With each passing day the Andrea Bharatt kidnap/murder case is exposing for public viewing the cancerous condition of the criminal justice system. Yesterday, the Forensic Science Centre, a critical component of the system, joined the growing list of institutions now on public trial.
The finding of a second, privately-financed autopsy that Ms Bharatt died from blunt force trauma to the head challenges the credibility of the initial autopsy conducted by the facility. While we make no judgment about either autopsy, we are in no doubt about the devastating impact these conflicting autopsies will have on public confidence in the Centre’s operations as well as on a potential trial, assuming charges are laid. The future of this murder case may now rest on a third autopsy conducted under independent and professional supervision.
One agency to show some responsiveness to the public’s concerns is the Police Complaints Authority (PCA) which announced yesterday the opening of three investigations, including into the deaths of suspects Andrew Morris and Joel Balcon while in police custody. We commend the PCA for also taking up the issue of the alleged failure by police officers to “prosecute, tender evidence and attend court”. Presumably, this arises out of the report that many of the 70 charges against Balcon were dismissed due to the non-appearance of police officers in court.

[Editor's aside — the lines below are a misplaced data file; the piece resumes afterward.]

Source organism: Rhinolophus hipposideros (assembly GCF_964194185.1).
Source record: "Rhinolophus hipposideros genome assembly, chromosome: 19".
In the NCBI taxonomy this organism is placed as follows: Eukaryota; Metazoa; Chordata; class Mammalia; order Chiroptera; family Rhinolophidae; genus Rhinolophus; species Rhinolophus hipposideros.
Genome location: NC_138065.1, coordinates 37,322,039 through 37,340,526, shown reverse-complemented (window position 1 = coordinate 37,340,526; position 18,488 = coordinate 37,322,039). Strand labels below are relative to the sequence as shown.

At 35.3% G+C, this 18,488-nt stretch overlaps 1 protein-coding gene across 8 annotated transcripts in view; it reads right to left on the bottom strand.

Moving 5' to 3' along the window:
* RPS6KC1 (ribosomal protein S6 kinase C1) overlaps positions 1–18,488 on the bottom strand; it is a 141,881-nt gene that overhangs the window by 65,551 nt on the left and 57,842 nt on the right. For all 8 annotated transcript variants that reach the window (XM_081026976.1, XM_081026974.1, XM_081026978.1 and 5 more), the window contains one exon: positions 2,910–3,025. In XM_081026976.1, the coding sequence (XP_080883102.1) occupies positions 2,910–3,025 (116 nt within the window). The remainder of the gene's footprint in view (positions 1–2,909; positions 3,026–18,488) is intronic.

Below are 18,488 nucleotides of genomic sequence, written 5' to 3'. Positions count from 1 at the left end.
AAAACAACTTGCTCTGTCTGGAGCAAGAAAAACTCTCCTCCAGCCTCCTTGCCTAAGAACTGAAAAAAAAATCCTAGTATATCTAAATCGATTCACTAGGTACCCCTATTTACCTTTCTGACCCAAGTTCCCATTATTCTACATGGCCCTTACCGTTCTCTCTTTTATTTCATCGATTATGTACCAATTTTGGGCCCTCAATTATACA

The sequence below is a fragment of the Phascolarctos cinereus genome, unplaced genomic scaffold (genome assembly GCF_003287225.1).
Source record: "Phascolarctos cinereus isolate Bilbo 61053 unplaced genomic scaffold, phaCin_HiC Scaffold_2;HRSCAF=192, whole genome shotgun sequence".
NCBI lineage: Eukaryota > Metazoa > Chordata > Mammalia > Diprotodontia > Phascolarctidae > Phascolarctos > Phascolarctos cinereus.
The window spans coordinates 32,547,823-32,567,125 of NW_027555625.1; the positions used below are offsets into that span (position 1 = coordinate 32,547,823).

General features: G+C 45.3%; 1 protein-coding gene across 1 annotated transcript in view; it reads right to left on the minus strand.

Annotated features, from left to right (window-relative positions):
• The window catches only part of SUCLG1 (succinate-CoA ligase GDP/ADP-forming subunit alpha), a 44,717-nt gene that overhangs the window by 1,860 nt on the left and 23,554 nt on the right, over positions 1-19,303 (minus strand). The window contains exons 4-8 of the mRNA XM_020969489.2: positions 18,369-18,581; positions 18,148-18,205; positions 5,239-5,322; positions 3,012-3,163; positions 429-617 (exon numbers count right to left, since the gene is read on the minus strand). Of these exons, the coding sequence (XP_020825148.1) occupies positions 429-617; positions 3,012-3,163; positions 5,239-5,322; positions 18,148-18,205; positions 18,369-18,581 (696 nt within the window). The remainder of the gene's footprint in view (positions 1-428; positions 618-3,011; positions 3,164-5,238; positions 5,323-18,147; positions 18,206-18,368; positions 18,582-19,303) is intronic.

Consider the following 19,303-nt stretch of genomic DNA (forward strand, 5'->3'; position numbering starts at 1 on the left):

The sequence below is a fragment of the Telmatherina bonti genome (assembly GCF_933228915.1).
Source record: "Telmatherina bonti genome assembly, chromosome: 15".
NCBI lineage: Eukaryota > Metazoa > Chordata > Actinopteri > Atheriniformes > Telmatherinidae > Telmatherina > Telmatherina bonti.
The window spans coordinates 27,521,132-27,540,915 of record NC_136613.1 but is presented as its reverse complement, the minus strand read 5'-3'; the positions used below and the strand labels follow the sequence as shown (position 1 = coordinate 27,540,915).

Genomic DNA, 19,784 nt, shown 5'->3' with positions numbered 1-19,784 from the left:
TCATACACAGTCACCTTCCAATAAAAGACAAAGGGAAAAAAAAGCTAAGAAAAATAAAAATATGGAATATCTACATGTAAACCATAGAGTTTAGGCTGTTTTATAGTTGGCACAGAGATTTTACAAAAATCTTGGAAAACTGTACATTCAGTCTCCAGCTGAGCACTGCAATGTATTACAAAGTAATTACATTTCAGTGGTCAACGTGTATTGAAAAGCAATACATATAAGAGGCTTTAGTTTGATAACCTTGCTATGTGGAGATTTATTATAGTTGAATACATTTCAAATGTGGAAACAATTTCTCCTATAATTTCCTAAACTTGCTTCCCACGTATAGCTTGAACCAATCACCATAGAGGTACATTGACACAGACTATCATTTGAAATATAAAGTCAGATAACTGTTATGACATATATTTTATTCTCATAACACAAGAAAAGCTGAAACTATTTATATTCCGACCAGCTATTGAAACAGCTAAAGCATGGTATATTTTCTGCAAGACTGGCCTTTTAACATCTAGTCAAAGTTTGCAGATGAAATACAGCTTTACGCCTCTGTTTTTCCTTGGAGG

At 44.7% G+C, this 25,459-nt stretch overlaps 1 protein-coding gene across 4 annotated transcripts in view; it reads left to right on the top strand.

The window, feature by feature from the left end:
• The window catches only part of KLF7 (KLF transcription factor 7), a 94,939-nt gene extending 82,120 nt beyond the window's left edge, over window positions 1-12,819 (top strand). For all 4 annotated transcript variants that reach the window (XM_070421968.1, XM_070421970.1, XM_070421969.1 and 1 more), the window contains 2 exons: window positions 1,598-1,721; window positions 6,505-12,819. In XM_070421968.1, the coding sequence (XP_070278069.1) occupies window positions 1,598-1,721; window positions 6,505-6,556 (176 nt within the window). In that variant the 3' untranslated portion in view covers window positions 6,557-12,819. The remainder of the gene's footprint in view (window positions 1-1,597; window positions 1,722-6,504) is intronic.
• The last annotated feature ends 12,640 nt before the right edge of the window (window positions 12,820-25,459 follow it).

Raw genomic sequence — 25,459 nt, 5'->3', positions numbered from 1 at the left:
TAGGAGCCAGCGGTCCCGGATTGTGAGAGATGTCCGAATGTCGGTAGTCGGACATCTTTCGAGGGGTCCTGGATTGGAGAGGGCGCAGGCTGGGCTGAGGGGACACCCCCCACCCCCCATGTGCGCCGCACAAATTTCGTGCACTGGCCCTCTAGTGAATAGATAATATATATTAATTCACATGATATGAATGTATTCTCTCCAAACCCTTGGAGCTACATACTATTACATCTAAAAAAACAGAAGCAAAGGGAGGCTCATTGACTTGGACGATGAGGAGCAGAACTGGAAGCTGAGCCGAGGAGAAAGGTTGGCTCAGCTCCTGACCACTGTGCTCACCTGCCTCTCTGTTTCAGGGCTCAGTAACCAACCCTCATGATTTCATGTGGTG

The third investigation is into matters related to Saturday’s arrest of DSS founder Kerron “Preeze” Charles who had to seek medical treatment while in police custody.
While the PCA is to be commended for its responsiveness in these matters of intense public interest, we are cautioned by the fact that it had to close 365 cases last year due to, among other things, the failure of witnesses to come forward.
While both the PCA and the Commissioner of Police have recognised the need to engage the public on the issues associated with the Andrea Bharatt case, we are stunned by the invisibility of other high officeholders who carry substantial responsibility for the operations of the criminal justice system.
We point specifically to Chief Justice Ivor Archie who is responsible for ensuring the effective operation of the court system. By now, an accountable Chief Justice would have responded to the public outcry over Balcon’s rap sheet which threw the spotlight on the court’s perceived failure to protect the citizenry from a man on 70 charges of rape, kidnapping and theft. The CJ has had nothing to offer for the past week as the country consumed itself with anger over the role of the courts in allowing Balcon to be at large.
This issue is pushing a large segment of the population to the view that bail should be denied to persons charged with rape which would take T&T to a step beyond the Bail Amendment Act, 2019 which made rape a non-bailable for persons previously convicted of rape.
In this regard we commend the Law Association for recognising its responsibility to join the raging public debate and for clarifying its own position of a number of important issues. This is not a time for silence from those who act on our behalf.